Visual Arts

Cecil King

Cecil King (1921 – 1986)

Cecil King  was born 1921 in Rathdrum, County Wicklow.   His early education was at Mountjoy School a boarding school in Dublin (now Newtown Park Comprehensive).  He entered the printing business in Dundalk, County Louth and then in Dublin.  He was a very active member of An Oige and served as Hon. National Treasurer and Hon National Secretary.  This also enabled him to travel widely and  visit major galleries and museums internationally.

He purchased his first painting by Eric Patton in 1953 and collected all his life. As a result of his first purchase he became interested in the technique and started to explore further in the studio of Neville Johnson.  This started what was to become his lifetime work.  He left business in 1963 to paint full-time.

His early paintings are expressionist in style. He had a great interest in the circus and many of his works explored the tension of the trapeze developing the line through to the linear abstract style that is the hallmark of his work.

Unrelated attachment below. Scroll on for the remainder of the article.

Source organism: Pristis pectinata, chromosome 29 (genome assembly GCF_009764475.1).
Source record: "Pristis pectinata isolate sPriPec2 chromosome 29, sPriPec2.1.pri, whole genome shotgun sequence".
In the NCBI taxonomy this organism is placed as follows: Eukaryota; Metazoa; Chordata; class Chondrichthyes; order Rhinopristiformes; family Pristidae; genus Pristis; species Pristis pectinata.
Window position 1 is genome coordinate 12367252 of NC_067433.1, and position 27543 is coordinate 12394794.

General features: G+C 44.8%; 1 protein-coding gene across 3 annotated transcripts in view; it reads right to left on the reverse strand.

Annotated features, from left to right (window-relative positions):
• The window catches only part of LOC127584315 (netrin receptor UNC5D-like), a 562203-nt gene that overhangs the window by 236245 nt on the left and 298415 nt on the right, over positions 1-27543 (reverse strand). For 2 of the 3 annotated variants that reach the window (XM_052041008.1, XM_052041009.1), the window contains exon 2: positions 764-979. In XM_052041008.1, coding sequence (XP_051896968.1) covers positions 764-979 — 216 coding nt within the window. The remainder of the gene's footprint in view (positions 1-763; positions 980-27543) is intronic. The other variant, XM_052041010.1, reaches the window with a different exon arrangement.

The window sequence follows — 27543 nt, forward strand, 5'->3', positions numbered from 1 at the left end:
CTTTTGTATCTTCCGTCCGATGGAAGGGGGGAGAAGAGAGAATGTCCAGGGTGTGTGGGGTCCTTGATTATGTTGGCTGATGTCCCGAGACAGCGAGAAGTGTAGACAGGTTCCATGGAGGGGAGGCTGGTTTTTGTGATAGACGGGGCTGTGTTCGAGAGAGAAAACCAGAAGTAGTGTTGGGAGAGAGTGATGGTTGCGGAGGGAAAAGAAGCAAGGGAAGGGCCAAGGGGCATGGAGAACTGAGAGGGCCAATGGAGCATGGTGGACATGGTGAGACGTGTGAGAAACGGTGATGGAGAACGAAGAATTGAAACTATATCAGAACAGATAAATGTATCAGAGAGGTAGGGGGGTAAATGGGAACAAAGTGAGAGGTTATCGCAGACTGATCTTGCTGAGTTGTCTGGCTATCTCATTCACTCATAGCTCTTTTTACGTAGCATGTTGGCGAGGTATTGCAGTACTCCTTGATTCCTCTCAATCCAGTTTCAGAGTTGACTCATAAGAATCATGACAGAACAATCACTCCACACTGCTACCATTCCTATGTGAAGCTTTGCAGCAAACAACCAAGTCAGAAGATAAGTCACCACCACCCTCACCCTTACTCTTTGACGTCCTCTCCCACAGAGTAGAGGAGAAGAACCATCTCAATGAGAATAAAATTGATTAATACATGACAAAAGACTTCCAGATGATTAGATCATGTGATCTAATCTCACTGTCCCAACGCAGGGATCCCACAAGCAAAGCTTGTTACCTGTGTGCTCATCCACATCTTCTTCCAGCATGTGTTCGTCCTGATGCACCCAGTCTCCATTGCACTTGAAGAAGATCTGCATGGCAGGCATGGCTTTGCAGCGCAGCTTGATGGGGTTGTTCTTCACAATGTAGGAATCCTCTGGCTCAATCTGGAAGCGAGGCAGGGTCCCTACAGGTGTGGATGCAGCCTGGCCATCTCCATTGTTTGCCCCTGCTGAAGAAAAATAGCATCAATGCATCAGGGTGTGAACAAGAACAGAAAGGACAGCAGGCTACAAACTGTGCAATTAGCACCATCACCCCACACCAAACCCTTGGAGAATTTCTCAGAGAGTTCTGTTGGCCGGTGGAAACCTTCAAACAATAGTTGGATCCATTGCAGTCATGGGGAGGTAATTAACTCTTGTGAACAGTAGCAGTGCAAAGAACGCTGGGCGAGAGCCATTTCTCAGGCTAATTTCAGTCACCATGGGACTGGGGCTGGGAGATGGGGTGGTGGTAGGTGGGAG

Editions Alecto, London published the ‘Berlin Suite’ by Cecil King, a suite of six screenprints.  Editions Monika Beck, Germany published ‘Glanmore Sonnets’ by Seamus Heaney with pastels by Cecil King in 1977 and ‘Four Poems’ by Micheal O’Siadhail  with four oil paintings by Cecil King in 1984.

He had his first exhibition at the  Hendriks Gallery, Dublin in 1959 and continued until the death of David Hendriks, when he showed in the gallery of his partner, Oliver Dowling in 1984.   He exhibited widely in Europe.  His work is in many public  collections internationally including the Hugh :Lane Dublin City Gallery,   Irish Museum of Modern Art, The Arts Council, The Arts Council of Northern Ireland, Crawford Gallery, Cork, Tate Gallery, London.

Cecil King played a huge part in the advancement and appreciation of contemporary art in Ireland. He was a founder member of Contemporary Irish Art Society in the early 60s and a founder member of ROSC  in 1967 which continued until 1988.

There was a retrospective exhibition at the Hugh Lane Gallery, Dublin in 1981 curated by the then Director, Eithne Waldron.  In 2008 the Irish Museum of Modern Art presented an important exhibition titled ‘Cecil King – A Legacy of Painting’ curated by Sean Kissane, together with a publication.  In 2021 The Hugh Lane  Gallery commemorated the centenary of his birth  with an exhibition  of his work from the gallery collection titled ‘Cecil King – Present in Time Future’ curated by Logan Sisley.

Cecil King was an original member of Aosdána.  He died in Dun Laoghaire, County Dublin on 7th April 1986.

Back to former members